Motivation: Saving vs paying down debt

It’s closing in on a year since T bought his motorbike.

There were vague plans that once he got his restricted licence and was legally allowed to ride something bigger than a 250cc, he would eventually look to scale up to something with more grunt. Loud as his CBR is, and powerful for its size, he’s still a 120kg dude.

But I think a bit of that shine, that novelty, has finally worn off. The weather is easing into another cold, wet winter. The bike is starting to require some work. That desire for an upgrade to a bigger bike is fading – and that’s patently obvious in the fact that he’s been eligible to sit his next licence for months but hasn’t got around to it.

Now he’s got another plan in the crosshairs: another car. (You might recall we’re a one-car household.) Kind of a project car – not in the sense that it will sit in rusty pieces on the lawn for years – but it will be an older, restored vehicle that’s not for everyday errands.

Bike, car, whatever. I would have obviously preferred his next big purchase to be paid for in cash. I wasn’t diametrically opposed to a loan – I was open to the idea – but saving for something major is my MO.

He’s been frustrated with his savings progress, though, because at heart, he’s a spender. And so the other day he brought this up. He thinks going the loan route will encourage him to pay it down quickly – that he’ll set up big automatic repayments that won’t leave him with much to fritter away after also accounting for living expenses.

This seems, on the face, absolutely ridiculous to me. Particularly as it pertains to T, as he has never shown any particular hurry to pay down debt before.

But I also recognise that personal finance is individual and there’s a huge psychological factor.

So what do you think? Have you ever found yourself more motivated to pay down debt than to save? Have you struggled with either?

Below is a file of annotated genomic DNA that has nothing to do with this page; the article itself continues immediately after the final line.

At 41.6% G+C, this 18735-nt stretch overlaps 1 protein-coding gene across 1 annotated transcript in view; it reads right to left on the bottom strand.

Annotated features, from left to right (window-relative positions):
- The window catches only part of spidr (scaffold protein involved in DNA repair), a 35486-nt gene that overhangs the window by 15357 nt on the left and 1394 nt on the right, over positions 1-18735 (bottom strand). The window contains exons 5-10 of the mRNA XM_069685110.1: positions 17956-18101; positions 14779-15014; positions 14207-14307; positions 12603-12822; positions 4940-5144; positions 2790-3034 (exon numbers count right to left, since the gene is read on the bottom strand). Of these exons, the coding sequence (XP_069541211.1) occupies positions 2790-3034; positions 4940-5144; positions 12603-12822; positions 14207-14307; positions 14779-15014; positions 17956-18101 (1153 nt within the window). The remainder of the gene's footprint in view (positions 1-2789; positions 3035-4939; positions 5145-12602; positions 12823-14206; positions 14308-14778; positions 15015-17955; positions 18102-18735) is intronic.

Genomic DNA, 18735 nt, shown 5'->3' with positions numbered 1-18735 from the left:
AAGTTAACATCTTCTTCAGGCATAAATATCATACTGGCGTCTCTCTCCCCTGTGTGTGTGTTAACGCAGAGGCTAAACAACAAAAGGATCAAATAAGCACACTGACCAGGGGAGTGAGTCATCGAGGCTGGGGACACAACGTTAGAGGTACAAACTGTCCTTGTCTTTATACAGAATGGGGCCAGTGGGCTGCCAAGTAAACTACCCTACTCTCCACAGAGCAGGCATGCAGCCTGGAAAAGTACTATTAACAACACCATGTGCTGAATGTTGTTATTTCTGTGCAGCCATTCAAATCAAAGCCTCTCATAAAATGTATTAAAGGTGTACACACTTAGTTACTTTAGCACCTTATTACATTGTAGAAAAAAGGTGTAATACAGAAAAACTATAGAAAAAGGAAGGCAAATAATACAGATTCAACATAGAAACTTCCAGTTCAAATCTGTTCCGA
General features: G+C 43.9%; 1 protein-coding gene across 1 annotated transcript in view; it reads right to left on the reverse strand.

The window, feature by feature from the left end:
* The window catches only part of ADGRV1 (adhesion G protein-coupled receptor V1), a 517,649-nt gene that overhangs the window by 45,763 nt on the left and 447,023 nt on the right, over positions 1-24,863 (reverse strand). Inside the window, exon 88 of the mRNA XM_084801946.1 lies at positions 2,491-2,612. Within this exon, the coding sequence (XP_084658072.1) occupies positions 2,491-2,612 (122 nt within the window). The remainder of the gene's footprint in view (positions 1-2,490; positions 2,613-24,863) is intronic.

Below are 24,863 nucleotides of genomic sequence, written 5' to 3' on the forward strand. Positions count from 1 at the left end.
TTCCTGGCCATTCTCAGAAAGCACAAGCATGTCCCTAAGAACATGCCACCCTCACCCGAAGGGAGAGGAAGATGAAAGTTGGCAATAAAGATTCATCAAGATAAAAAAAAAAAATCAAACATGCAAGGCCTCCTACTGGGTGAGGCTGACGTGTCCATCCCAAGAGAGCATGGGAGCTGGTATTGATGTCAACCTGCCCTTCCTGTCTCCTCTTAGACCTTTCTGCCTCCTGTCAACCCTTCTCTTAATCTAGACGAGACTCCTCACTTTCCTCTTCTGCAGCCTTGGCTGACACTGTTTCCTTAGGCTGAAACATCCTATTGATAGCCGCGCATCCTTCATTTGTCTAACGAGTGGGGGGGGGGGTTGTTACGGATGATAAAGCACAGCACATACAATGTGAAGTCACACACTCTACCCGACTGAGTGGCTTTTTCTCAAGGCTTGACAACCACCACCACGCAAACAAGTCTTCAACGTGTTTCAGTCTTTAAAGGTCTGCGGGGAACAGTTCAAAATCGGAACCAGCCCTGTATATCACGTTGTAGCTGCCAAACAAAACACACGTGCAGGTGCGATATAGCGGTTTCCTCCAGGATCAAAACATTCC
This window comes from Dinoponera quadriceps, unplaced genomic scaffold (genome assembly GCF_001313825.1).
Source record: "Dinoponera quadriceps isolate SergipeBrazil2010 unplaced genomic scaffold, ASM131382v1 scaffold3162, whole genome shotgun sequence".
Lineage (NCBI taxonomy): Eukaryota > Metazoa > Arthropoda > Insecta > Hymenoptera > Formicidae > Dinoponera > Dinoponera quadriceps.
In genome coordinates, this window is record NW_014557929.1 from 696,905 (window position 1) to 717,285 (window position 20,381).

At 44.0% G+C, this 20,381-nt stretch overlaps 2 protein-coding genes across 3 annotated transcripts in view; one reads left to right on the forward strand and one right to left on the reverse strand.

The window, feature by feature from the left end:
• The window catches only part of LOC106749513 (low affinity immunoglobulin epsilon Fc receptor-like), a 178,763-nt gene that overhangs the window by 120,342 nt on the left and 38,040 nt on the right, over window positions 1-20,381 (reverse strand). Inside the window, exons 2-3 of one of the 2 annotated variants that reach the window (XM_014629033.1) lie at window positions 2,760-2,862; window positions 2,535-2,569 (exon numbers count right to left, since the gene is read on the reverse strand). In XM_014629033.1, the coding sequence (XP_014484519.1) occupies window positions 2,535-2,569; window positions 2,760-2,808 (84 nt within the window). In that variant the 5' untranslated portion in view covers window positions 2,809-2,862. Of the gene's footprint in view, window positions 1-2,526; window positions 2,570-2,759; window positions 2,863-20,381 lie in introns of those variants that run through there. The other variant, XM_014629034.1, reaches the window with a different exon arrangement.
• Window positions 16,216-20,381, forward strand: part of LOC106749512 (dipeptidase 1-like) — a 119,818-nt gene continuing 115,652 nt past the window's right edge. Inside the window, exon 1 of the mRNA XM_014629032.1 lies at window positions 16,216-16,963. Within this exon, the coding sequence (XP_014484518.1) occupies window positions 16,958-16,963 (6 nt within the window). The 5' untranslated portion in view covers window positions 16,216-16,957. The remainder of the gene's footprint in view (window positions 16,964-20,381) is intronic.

21 thoughts on “Motivation: Saving vs paying down debt

  • Reply Sense June 5, 2012 at 23:17

    Yes, I’d be more motivated to pay down debt than to save, but only because owing money to anyone, anything, is abhorrent to me. And because my EF is fully stocked. You’ve got an animal with different stripes over there, however. For those that have no qualms about owing money, I would never recommend loans over upfront saving. The reality of not having any spending money will get old incredibly fast. It’s easy to say that you’ll do something beforehand, but to actually experience it, month in and month out? …it’s really hard. Good luck resolving this issue together–it’s likely to be one that comes up a lot, in one form or another.

  • Reply Sense June 5, 2012 at 23:18

    (I should clarify that I would never voluntarily choose a loan over saving up front, but if I found myself in a position of having to take a loan, the above answer applies.)

  • Reply Michelle June 6, 2012 at 01:21

    I’m way more motivated to pay down debt than save. I hate that though and I need to be saving more.

  • Reply Daisy June 6, 2012 at 02:40

    I’m terrible – never have I found myself motivated to pay off debt rather than save. LOL. I love saving, because I love seeing that number creep up. I hate paying down debt even though right now I have my fair share.

  • Reply Sean @ One Smart Dollar June 6, 2012 at 02:52

    I agree with Daisy, I love to save. Paying off debt should be the number one focus though

  • Reply krantcents June 6, 2012 at 04:19

    You know he can test out his thinking by setting up a savings payroll deduction now. Test it out for afew months and see how it goes. It will be a very objective test and he will find out if he can tolerate it.

  • Reply TB at BlueCollarWorkman June 6, 2012 at 04:28

    My thoughts include the following:
    (1) I was totally confused becuase you were talking in kg. So then I figured you were a Euro. But then you said something about winter coming which was super confusing. And then I realized that you’re a New Zealand person.I should’ve alrady known that stuff, but I didn’t and was royally confused. Haha.
    (2) If he wants to buy a car and “pay down the debt fast” with “super big monthly payments”, then why not do a pretend loan system right now? I mean, have him put “super big monthly payments” in an account right now and when it’s gotten up to the cost of the car, pay for the car in cash. I know that sounds like saving and he’s not good at that, but make the mentality that it’s a big monthly payment system.